SEAS's newest roboticist, assistant professor of mechanical engineering & materials science Madhusudhan Venkadesan, also studies people, though as a biomechanist his particular interest is in how each part of the human body—muscles, tendons, joints, nerves—functions together. For example, one of his experiments explored how our fingers tap the surface of a tablet or smartphone. Mechanically, the task seems simple, but in actuality, touching the screen requires a tricky bit of muscle coordination to shift from pushing your finger forward to holding your fingertip still: switch too early, your finger lands in the wrong place; switch too late, your finger's going to slip. "It turns out people are extraordinary estimators of when contact is going to happen and they switch the strategy 60 milliseconds before the finger lands on the surface," says Venkadesan. "The timing is incredibly precise."
As a larger part of his lab's research, Venkadesan has observed similarly precise neuromuscular coordination in the human ability to throw. Throwing well played an important role in shaping human evolution through our ability to hunt with a spear, and no species can throw as well as humans—even chimpanzees are incapable of throwing faster than 20 miles per hour. Venkadesan explores the foundations of our throwing ability, asking to what extent it's determined by our large brains or by the strength and flexibility of our musculature. "Understanding the mechanical, muscular, and neural basis of high speed throwing is clearly pertinent for sports such as baseball pitching," he says. "Pinpointing the ligaments, tendons, and muscles that experience high stresses during throwing could help us understand and perhaps reduce injuries suffered by even the most highly skilled pitchers."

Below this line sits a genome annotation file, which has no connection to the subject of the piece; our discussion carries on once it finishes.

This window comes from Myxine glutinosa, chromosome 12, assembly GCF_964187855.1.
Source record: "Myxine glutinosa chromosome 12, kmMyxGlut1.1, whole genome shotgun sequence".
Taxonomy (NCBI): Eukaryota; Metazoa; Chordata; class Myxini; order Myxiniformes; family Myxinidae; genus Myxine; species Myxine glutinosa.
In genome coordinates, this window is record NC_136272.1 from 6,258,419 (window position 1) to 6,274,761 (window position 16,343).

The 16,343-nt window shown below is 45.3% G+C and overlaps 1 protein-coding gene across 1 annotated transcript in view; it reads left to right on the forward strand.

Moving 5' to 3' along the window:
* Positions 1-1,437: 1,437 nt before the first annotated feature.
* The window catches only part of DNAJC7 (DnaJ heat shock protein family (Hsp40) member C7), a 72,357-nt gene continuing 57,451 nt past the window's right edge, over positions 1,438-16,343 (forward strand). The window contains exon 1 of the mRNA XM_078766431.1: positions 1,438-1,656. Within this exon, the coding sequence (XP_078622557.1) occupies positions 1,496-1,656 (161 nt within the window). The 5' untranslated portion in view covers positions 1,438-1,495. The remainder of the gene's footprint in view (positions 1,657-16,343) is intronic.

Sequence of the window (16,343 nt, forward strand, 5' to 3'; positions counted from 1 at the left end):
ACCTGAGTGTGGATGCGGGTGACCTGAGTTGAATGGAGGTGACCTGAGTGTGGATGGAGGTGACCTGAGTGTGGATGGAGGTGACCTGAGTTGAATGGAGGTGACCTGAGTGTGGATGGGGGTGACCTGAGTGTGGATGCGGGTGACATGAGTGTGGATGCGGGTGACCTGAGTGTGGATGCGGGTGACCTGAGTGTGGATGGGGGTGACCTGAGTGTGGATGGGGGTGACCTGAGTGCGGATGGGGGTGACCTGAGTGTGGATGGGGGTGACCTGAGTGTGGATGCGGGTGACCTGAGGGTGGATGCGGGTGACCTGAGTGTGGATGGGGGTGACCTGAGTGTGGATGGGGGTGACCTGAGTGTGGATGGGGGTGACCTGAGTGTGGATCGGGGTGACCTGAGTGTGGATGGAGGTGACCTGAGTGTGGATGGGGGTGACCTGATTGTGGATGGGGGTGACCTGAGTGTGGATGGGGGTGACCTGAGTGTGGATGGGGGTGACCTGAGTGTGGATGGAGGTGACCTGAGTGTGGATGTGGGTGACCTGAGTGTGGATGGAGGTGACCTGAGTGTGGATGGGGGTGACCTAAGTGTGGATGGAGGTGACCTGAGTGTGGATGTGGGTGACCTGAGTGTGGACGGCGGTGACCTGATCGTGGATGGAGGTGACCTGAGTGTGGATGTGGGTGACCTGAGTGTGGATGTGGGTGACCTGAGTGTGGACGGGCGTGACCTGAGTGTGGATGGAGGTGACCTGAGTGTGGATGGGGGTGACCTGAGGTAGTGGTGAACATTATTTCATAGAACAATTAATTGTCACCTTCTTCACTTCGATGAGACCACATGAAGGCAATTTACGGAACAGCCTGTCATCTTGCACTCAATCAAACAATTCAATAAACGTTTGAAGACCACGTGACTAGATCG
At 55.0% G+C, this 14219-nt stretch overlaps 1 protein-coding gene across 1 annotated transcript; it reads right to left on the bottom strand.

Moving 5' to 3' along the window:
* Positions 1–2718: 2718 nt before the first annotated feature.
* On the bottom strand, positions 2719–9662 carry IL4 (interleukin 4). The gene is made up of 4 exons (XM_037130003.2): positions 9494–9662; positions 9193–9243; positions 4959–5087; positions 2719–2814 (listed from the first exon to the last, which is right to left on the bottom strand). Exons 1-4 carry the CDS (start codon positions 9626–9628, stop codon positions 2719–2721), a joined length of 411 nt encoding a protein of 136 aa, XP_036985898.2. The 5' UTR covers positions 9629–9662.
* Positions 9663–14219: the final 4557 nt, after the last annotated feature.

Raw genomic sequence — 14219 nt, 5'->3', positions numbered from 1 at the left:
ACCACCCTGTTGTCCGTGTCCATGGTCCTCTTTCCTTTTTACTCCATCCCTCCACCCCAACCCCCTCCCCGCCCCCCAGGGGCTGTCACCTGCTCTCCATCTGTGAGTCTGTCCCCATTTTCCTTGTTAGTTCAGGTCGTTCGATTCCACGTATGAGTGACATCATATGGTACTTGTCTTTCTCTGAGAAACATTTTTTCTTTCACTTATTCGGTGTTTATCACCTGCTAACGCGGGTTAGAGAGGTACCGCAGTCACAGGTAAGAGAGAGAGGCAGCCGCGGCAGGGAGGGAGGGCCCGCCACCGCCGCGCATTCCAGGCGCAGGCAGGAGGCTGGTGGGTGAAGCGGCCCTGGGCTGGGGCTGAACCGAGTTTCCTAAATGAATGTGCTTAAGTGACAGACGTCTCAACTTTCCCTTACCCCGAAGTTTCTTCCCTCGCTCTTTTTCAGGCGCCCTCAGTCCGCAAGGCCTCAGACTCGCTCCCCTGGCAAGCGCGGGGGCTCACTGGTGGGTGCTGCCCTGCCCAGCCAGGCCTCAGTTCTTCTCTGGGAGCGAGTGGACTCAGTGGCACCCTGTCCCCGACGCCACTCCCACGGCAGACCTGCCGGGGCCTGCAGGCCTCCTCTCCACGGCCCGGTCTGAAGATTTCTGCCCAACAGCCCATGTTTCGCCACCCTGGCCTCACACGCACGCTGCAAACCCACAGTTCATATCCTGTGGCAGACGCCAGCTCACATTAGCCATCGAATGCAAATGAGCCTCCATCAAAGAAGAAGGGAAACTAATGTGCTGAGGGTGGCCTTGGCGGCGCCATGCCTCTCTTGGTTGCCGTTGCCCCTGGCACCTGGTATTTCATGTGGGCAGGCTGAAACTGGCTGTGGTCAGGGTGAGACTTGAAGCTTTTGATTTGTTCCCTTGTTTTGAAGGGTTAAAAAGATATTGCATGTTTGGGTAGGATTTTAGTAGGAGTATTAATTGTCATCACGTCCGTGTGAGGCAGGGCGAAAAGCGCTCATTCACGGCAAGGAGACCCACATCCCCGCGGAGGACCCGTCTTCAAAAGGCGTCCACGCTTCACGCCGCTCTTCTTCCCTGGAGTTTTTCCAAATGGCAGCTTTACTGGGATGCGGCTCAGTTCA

At Yale, Venkadesan plans to build robots using such insights about human actions, human musculature, and even human evolution—creating machines that emulate human behaviors like tapping a screen or throwing a baseball, though without necessarily mimicking the human body's geometric structure. "By studying and distilling the complexities of human action," he says, "we can learn how the evolved and specialized morphology of humans makes us not only good at what we do, but also energy efficient while doing these things. Then we try to implement these principles on robots." His goal is twofold: create better, more useful robots by applying the design principles learned from studies of human subjects; and use insights from the mechanisms of successful robots to sharpen the understanding of how neural control and evolution work together to help humans move in efficient and stable ways. For example, the principles that enable a robotic finger to tap on a tablet surface—perhaps accomplished using a human-inspired approach—might be used in industry to apply stickers to fragile objects, in prosthetics to create a more responsive robotic hand, and in medicine to help regain dexterity after injury or disease. "It's humans helping robots helping humans," he says.